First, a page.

Emilia Siravo: Testing from a language learner’s perspective
We live in an education world where people want tests. Governments, universities, employers: they all like numbers. This has created an environment where we, as teachers, worry about the balance between testing and learning. As teachers we have often erred on the side of being wary of tests. They take up time, they create a negative atmosphere and they pigeon-hole students.
Emilia’s article refreshes our thinking. Catalysed by her own experiences with a fitbit, she leads us on a journey through her own action research of how testing helped her in focussing her study, learning and acquisition of German. As a learner she was aware of how testing helped (helps!) her to understand where she is with her growth in the language. Testing also inspired her (rather than pressured her) to do more: “Tests pushed me to listen to, to write, to speak, and to read German wherever I could”. She needed this push. Tests helped her.
This journey takes us down some important roads: we need to think about what we are testing and why. We need to consider the test in the same way we consider the course. It is normal practice to use Action Verbs in lesson plans and course plans. However to use such verbs in, as she says, formulating testing goals will be something for us all to consider.
Tests therefore, Emilia reminds us, should reflect the course. If we describe the course in terms of can-do, action-verb statements, the tests should reflect this in the activities and in the assessment. Interestingly, in this article, when talking about feedback, Emilia makes no reference to numbers! This is a crucial point. The good student will also be good at realising that they have done well. They don’t necessarily need a number or a letter to prove a point. The not-quite-so-good student could be de-motivated by a low number. Emilia talks about tailoring the feedback to student need, communication errors or errors of the target language.
We teachers need to re-consider our approach to testing – especially the internal tests and periodic “progress tests”. As Emilia encourages us to do, we should think of them positively and create tests that reflect the tasks and end-games of our courses. If we think in terms of these action verbs, we will create more dynamic and useful tests. Equally, if students feel our enthusiasm for the test, there is a greater likelihood that they will become infected too.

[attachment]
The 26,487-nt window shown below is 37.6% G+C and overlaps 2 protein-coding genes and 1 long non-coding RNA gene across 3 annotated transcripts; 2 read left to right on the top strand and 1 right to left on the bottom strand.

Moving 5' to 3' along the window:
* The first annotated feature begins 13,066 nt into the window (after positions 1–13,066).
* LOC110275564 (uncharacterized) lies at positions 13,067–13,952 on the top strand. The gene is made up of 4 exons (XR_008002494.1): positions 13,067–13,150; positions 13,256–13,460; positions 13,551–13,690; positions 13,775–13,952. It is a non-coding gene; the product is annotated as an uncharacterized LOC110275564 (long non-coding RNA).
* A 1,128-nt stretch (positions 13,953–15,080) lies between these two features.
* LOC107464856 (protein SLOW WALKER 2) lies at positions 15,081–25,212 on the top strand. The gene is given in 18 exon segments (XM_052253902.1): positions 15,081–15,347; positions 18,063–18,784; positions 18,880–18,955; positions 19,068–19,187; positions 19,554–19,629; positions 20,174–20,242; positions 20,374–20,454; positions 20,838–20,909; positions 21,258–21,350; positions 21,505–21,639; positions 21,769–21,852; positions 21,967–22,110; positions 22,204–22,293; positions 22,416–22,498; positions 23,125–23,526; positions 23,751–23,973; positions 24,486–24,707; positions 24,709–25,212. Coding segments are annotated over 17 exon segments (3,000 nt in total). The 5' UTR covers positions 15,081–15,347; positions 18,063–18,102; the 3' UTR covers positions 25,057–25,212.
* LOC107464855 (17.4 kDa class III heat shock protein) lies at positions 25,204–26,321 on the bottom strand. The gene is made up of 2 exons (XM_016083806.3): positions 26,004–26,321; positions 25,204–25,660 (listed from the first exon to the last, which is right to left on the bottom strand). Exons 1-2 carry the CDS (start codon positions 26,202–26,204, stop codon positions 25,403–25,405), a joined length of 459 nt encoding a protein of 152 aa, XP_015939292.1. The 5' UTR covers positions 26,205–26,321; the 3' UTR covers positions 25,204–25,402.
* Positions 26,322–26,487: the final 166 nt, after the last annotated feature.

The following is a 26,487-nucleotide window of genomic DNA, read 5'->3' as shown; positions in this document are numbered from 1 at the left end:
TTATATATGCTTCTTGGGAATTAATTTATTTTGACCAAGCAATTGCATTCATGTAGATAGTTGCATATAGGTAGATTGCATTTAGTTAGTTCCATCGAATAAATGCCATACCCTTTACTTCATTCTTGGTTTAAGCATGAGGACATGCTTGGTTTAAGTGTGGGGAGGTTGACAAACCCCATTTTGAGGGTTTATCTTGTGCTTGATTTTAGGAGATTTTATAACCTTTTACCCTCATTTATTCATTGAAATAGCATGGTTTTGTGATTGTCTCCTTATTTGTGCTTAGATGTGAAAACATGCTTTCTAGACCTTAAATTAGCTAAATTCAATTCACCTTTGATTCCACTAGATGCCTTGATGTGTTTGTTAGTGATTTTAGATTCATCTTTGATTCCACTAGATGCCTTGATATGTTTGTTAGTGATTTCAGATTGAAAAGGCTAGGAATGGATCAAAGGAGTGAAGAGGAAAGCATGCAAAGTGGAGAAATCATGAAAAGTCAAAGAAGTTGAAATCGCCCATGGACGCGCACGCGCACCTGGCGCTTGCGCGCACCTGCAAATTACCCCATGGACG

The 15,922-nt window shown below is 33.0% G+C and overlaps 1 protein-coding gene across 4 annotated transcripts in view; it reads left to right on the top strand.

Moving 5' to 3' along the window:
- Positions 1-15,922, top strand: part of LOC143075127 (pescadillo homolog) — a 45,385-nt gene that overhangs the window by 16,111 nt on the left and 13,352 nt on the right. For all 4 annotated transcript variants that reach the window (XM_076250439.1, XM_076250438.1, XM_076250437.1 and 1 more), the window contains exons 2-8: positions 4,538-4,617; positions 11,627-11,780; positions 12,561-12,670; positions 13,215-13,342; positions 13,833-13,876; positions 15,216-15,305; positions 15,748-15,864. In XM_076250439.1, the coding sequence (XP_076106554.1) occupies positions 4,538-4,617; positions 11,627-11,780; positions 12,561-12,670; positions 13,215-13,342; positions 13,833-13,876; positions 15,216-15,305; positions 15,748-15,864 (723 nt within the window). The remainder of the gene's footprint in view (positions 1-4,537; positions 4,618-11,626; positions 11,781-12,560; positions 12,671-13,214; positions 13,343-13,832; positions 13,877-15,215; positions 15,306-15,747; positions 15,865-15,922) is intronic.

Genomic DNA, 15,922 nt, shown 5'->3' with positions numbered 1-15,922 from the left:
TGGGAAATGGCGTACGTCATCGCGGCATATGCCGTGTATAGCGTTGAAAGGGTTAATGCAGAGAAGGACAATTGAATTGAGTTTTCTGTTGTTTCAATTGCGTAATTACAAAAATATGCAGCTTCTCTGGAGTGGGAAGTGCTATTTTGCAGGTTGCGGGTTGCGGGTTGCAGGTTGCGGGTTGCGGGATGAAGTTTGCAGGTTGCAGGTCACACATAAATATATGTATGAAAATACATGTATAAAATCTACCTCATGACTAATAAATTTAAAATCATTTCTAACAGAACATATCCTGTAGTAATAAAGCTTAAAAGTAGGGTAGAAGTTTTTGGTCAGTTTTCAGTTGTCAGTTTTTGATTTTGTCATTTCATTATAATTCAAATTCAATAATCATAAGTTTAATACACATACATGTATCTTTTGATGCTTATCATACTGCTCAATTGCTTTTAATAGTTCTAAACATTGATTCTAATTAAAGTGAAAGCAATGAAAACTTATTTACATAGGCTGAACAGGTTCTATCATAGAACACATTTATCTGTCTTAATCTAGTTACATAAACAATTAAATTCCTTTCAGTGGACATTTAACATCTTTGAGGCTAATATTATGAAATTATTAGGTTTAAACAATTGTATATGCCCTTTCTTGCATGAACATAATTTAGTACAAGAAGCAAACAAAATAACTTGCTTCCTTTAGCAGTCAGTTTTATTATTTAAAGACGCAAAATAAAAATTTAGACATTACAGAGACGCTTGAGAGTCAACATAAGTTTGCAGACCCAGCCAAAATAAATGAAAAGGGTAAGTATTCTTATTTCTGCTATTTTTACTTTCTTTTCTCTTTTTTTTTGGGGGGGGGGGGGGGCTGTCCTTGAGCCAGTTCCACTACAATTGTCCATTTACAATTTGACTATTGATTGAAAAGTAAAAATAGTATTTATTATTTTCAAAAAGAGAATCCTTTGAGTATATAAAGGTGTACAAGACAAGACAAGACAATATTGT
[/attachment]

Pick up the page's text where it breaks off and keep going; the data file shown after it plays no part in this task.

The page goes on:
I commend this article to you. It is written with passion by an insightful practitioner and deserves our attention.
ETAS Journal Editorial Board
Testing from a language learner’s perspective
My ongoing experience learning German has profoundly changed the way I approach second language teaching to adults. Thanks to my own teacher-student role reversal, I have been able to reexamine and reconsider every aspect of second language learning. One such area has been the use and effectiveness of testing in language classrooms.
As a language teacher to adults, I avoided testing. I argued that tests created too many negative affective filters, that my students did not necessarily have the time to take tests, and that more informal in-class assessments were a better measure of and means towards learning.
Yet, as a student, I felt the benefits of testing far outweighed the drawbacks. Although testing periods were sometimes stressful, I felt they were accompanied with tremendous strides in my language learning. Curious to understand why I felt taking tests helped me, I analyzed the roads around them. Here is what I discovered.
Testing: Sets goals, provides extrinsic motivation
I recently purchased a Fitbit to track my daily activity. I have always been physically active but as soon as I strapped my Fitbit on, I noticed I was moving much more. When I started, I was walking about 10 thousand steps a day, but with the Fitbit on, I started averaging 15 thousand steps daily. Simply having my movements measured pushed me to move more. I was not alone. In a meta-analysis conducted by Bravata et al. (2007), researchers found that people averaged 26 per cent more steps daily when using a pedometer or fitness tracker like the Fitbit.
Just like with the Fitbit, having tests in my German class meant that I had measurable goals to work towards. Tests pushed me to listen to, to write, to speak, and to read in German anywhere and everywhere I could. It’s not that I did not study or practise German otherwise, I did. Yet, when I had clear testing goals, I practised and studied more. It was this extra, extrinsic push that helped me make strides forward.
Thanks to my language learning experience, the need for having clear testing goals became apparent. However, as a teacher, I struggled creating testing goals for my courses. Ultimately, surveying my students to understand their needs along with using clearly defined lists of action verbs for formulating goals helped.
Conduct Needs Analysis Survey (NA)
To better understand my students’ thoughts and needs about testing, I conducted several Needs Analysis Surveys (Nunan, 1998; Case, 2008) using both take-home questionnaires and in-class interviews. In the surveys, I asked students about their thoughts and previous experiences with testing and even what an ideal test would look like to them. When students expressed negative emotions related to testing, I asked what specifically made their testing experience negative and what they thought could be done to improve testing as a whole.
The results were mixed – there are no broad brush rules that apply to every class, let alone every student. But the conversation with my students about testing was essential in identifying my students’ testing needs and ultimately in shaping each course’s testing plans.